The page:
Not a whole lot to report on Leogang, other than some track changes and a few absences. First off… the DH track.
In 2010, the first year Leogang stepped up to the World Cup Circuit, it was widely regarded as an “old school” track. The trails being used were converted bike park trails and had been ridden hard. Like really hard. It was all about big berms in the open, a bunch of bike park (i.e. short) tables on a fire road linking the berms and the woods, and what single track there was in the woods was worn down to arm-thick roots and load of rocks. But mostly roots.
Flash forward to now. Not much has changed. Like an aging actress, there’s been a nip here and tuck there but she’s still berms at the top and woods below linked with a table top strewn ‘motorway’. So, basically business as usual. However, the tables have all been artificially ‘lengthened’ with wooden booters placed in front of them, which will allow riders to carry more speed as now they can clear to transition and pump vs. landing flat. The old rock strewn double-droppish section lined with safety netting has been replaced with a couple big turns, too. But that’s the sum total of the course changes.
Riders to watch: in the men…not Danny Hart; safe to say that unless you’ve been living under a rock, Hart’s shoulder injury and subsequent season ending surgery is old news. Other than Hart, all the usual suspects should be in attendance: Gwin, Gee Atherton, Minnaar, Hill, Steve Smith, Brook Macdonald… you know—literally, the usual suspects. Gwin won here last year during the World Cup… But Minnaar took the IXS Cup here this past May… And Steve Smith is on a roll following the Whistler Crankworx (notching dominating W’s in the Garbanzo DH, Air DH, and Canadian Open DH). Even though Minnaar, Smith, Bulldog, and Hill are all legit threats, given how dominating Gwin’s been all year, only a fool would bet against the American.
The race that’s gonna be a knock down drag out will be the Junior DH title: Loic Bruni’s been dominating all season, so in some ways this is his race to lose; but Richey Rude has been right behind him all season long. Leogang’s got some pedaling sections to it, so if Bruni falters at all, Rude’s going to be stepping into rainbow sleeves.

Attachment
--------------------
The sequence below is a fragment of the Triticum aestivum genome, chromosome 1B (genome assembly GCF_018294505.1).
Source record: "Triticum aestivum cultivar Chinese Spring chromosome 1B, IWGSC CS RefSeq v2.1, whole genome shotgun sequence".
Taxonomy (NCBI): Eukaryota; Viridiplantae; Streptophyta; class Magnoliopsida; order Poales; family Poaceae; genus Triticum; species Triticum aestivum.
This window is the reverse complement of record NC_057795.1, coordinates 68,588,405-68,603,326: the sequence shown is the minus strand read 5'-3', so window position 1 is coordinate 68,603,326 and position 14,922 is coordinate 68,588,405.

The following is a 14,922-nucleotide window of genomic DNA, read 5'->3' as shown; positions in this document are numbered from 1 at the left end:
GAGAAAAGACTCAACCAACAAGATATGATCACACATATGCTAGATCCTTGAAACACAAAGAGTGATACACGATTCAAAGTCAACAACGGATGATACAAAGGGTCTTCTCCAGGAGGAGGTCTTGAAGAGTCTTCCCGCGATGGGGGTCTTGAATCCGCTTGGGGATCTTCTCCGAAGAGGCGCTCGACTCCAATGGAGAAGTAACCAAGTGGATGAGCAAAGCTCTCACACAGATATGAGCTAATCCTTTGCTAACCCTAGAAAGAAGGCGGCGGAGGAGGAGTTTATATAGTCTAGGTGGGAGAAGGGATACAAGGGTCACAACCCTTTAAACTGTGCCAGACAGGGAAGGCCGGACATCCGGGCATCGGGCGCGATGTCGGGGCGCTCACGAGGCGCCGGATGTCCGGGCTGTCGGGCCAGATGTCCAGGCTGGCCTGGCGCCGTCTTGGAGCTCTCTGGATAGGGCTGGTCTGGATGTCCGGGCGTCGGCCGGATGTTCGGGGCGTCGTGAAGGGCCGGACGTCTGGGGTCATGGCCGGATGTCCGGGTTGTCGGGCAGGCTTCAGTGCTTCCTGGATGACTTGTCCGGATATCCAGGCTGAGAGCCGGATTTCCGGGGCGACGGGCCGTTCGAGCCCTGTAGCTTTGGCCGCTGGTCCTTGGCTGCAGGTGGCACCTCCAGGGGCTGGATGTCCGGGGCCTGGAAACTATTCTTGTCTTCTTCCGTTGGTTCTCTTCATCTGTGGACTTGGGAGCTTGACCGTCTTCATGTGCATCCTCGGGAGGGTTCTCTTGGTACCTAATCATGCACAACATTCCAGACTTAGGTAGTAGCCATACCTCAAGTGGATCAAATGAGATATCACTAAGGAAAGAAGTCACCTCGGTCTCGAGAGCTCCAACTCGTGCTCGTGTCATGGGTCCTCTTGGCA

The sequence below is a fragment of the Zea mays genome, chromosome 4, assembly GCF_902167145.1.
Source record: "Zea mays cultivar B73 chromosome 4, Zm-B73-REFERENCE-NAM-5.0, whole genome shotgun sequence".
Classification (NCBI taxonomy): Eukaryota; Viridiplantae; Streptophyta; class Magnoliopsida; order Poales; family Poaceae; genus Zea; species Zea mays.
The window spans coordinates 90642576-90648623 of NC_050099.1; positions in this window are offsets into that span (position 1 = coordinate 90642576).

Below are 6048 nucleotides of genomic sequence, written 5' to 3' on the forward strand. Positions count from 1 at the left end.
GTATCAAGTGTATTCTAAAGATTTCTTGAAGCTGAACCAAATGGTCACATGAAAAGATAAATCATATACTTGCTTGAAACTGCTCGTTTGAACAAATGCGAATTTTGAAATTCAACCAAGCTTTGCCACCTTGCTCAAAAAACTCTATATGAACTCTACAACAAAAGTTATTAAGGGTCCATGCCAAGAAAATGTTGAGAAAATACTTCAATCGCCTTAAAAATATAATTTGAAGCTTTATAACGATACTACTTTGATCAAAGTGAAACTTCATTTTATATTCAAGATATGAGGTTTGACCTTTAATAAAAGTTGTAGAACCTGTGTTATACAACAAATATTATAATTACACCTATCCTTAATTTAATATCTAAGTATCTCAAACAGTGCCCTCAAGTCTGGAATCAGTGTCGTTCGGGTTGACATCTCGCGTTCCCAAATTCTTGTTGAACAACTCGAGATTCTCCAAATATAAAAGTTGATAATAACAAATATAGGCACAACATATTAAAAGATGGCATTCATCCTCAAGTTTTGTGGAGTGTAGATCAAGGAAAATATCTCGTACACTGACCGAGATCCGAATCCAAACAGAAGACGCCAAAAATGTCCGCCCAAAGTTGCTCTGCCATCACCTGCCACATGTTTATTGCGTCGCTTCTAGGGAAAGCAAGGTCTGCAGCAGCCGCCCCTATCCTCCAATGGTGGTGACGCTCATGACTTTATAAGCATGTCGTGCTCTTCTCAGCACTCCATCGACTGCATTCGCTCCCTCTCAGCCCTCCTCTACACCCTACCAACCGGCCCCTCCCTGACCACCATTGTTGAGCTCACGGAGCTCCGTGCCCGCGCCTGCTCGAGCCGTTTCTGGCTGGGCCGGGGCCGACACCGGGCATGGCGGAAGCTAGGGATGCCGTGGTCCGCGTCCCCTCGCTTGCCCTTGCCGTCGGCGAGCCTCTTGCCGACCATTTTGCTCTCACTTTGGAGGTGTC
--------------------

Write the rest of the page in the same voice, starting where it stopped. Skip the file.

For the ladies, a few faces are missing: namely Tracy Hannah (broken femur at Val d”Isere), Myriam Nicole (broken collarbone at Crankworx Whistler), Emilie Siegenthaler (Scott 11—also a collarbone), and Jill Kintner (broken arm at Windham; she may have raced the pump track at Whistler Crankworx, but she’s not cleared to ride DH yet). Contenders, then: Florian Pugin took this race last year, and Rachel Atherton took it during the IXS Cup before Val di Sole… On both occasions Emmeline Ragot was also on the podium. Hmmm… Pugin is coming off of some tough luck at Mt St Anne and Windham, and the time off may have her a bit rusty. And as much as I’d like to see Ragot duke it out with Atherton, Ragot is coming off of a sore shoulder and may not be full strength, whereas Rachel Atherton is injury free for the first time in forever, so the nod has to go to Atherton. For the junior women…I don’t think anyone’s going to edge out Tahnee Seagrave—she’s 16 and absolutely killin’ it.
| Look for the crowds at the finish in Leogang to be about double what they were last year. World Cup racing is one thing, World Champs are something else entirely.|
| Wandering off course at Leogang has it's own risks for both riders and spectators alike. The upper section of the track is lined with pastures and the local farmers aren't keen on having their fields trampled or the livestock agitated. The fences are supposed to be turned off, but as more than one person has discovered in years past, "supposed to be" and "are" off are two different things.|
| Danny Hart: Timeless. But out for the Worlds and out for the season.|
| Will this be Minnaar's race? He won here this past May against a full field-minus Gwin, who opted instead to contend for a race in the US instead.|
| Gwin has proved to be a tactician unlike any seen since the glory days of Nicolas Vouilloz. One of his strengths is to look over the track and assess exactly where he's made mistakes in qualifying, and where he can find lost seconds. The one thing that may mess with that mojo, though, is that the World Champs doesn't have a qualifying run. There is a timed run the day before the big dance, but there's no guarantee that his competitors are going full tilt as there are no precious UCI points on tap for "winning" that timed run. Consequently, it will be an inaccurate tool for Gwin to use to assess his competition. In short? Don't read too much into those timed runs when they get posted on Saturday. Particularly Gwin's.|